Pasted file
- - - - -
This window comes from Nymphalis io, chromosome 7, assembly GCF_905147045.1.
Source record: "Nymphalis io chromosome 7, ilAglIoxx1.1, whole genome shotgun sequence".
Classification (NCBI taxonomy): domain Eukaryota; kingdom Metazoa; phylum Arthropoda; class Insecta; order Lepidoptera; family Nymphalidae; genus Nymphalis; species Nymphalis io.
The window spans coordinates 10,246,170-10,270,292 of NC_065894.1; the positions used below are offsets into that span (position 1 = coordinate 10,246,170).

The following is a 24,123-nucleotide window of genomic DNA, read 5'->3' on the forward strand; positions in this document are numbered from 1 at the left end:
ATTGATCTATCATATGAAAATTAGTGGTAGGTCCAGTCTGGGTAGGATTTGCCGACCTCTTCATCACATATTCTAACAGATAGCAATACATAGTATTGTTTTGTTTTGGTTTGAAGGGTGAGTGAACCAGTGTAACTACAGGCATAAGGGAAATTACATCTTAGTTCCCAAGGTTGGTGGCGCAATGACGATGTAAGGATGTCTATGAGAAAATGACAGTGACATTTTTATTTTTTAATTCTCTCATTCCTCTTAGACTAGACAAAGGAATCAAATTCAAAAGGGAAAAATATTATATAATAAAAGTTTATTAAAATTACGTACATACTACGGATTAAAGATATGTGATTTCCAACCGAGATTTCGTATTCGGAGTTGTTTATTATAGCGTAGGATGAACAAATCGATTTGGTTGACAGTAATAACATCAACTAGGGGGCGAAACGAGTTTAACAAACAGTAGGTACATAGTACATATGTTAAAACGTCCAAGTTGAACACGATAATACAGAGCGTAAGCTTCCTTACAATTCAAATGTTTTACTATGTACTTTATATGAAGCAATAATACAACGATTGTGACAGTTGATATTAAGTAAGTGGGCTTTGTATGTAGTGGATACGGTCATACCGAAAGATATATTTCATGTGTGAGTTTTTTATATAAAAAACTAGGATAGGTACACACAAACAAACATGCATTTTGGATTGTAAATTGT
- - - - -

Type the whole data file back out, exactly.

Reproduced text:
This window comes from Nymphalis io, chromosome 7, assembly GCF_905147045.1.
Source record: "Nymphalis io chromosome 7, ilAglIoxx1.1, whole genome shotgun sequence".
Classification (NCBI taxonomy): domain Eukaryota; kingdom Metazoa; phylum Arthropoda; class Insecta; order Lepidoptera; family Nymphalidae; genus Nymphalis; species Nymphalis io.
The window spans coordinates 10,246,170-10,270,292 of NC_065894.1; the positions used below are offsets into that span (position 1 = coordinate 10,246,170).

The following is a 24,123-nucleotide window of genomic DNA, read 5'->3' on the forward strand; positions in this document are numbered from 1 at the left end:
ATTGATCTATCATATGAAAATTAGTGGTAGGTCCAGTCTGGGTAGGATTTGCCGACCTCTTCATCACATATTCTAACAGATAGCAATACATAGTATTGTTTTGTTTTGGTTTGAAGGGTGAGTGAACCAGTGTAACTACAGGCATAAGGGAAATTACATCTTAGTTCCCAAGGTTGGTGGCGCAATGACGATGTAAGGATGTCTATGAGAAAATGACAGTGACATTTTTATTTTTTAATTCTCTCATTCCTCTTAGACTAGACAAAGGAATCAAATTCAAAAGGGAAAAATATTATATAATAAAAGTTTATTAAAATTACGTACATACTACGGATTAAAGATATGTGATTTCCAACCGAGATTTCGTATTCGGAGTTGTTTATTATAGCGTAGGATGAACAAATCGATTTGGTTGACAGTAATAACATCAACTAGGGGGCGAAACGAGTTTAACAAACAGTAGGTACATAGTACATATGTTAAAACGTCCAAGTTGAACACGATAATACAGAGCGTAAGCTTCCTTACAATTCAAATGTTTTACTATGTACTTTATATGAAGCAATAATACAACGATTGTGACAGTTGATATTAAGTAAGTGGGCTTTGTATGTAGTGGATACGGTCATACCGAAAGATATATTTCATGTGTGAGTTTTTTATATAAAAAACTAGGATAGGTACACACAAACAAACATGCATTTTGGATTGTAAATTGT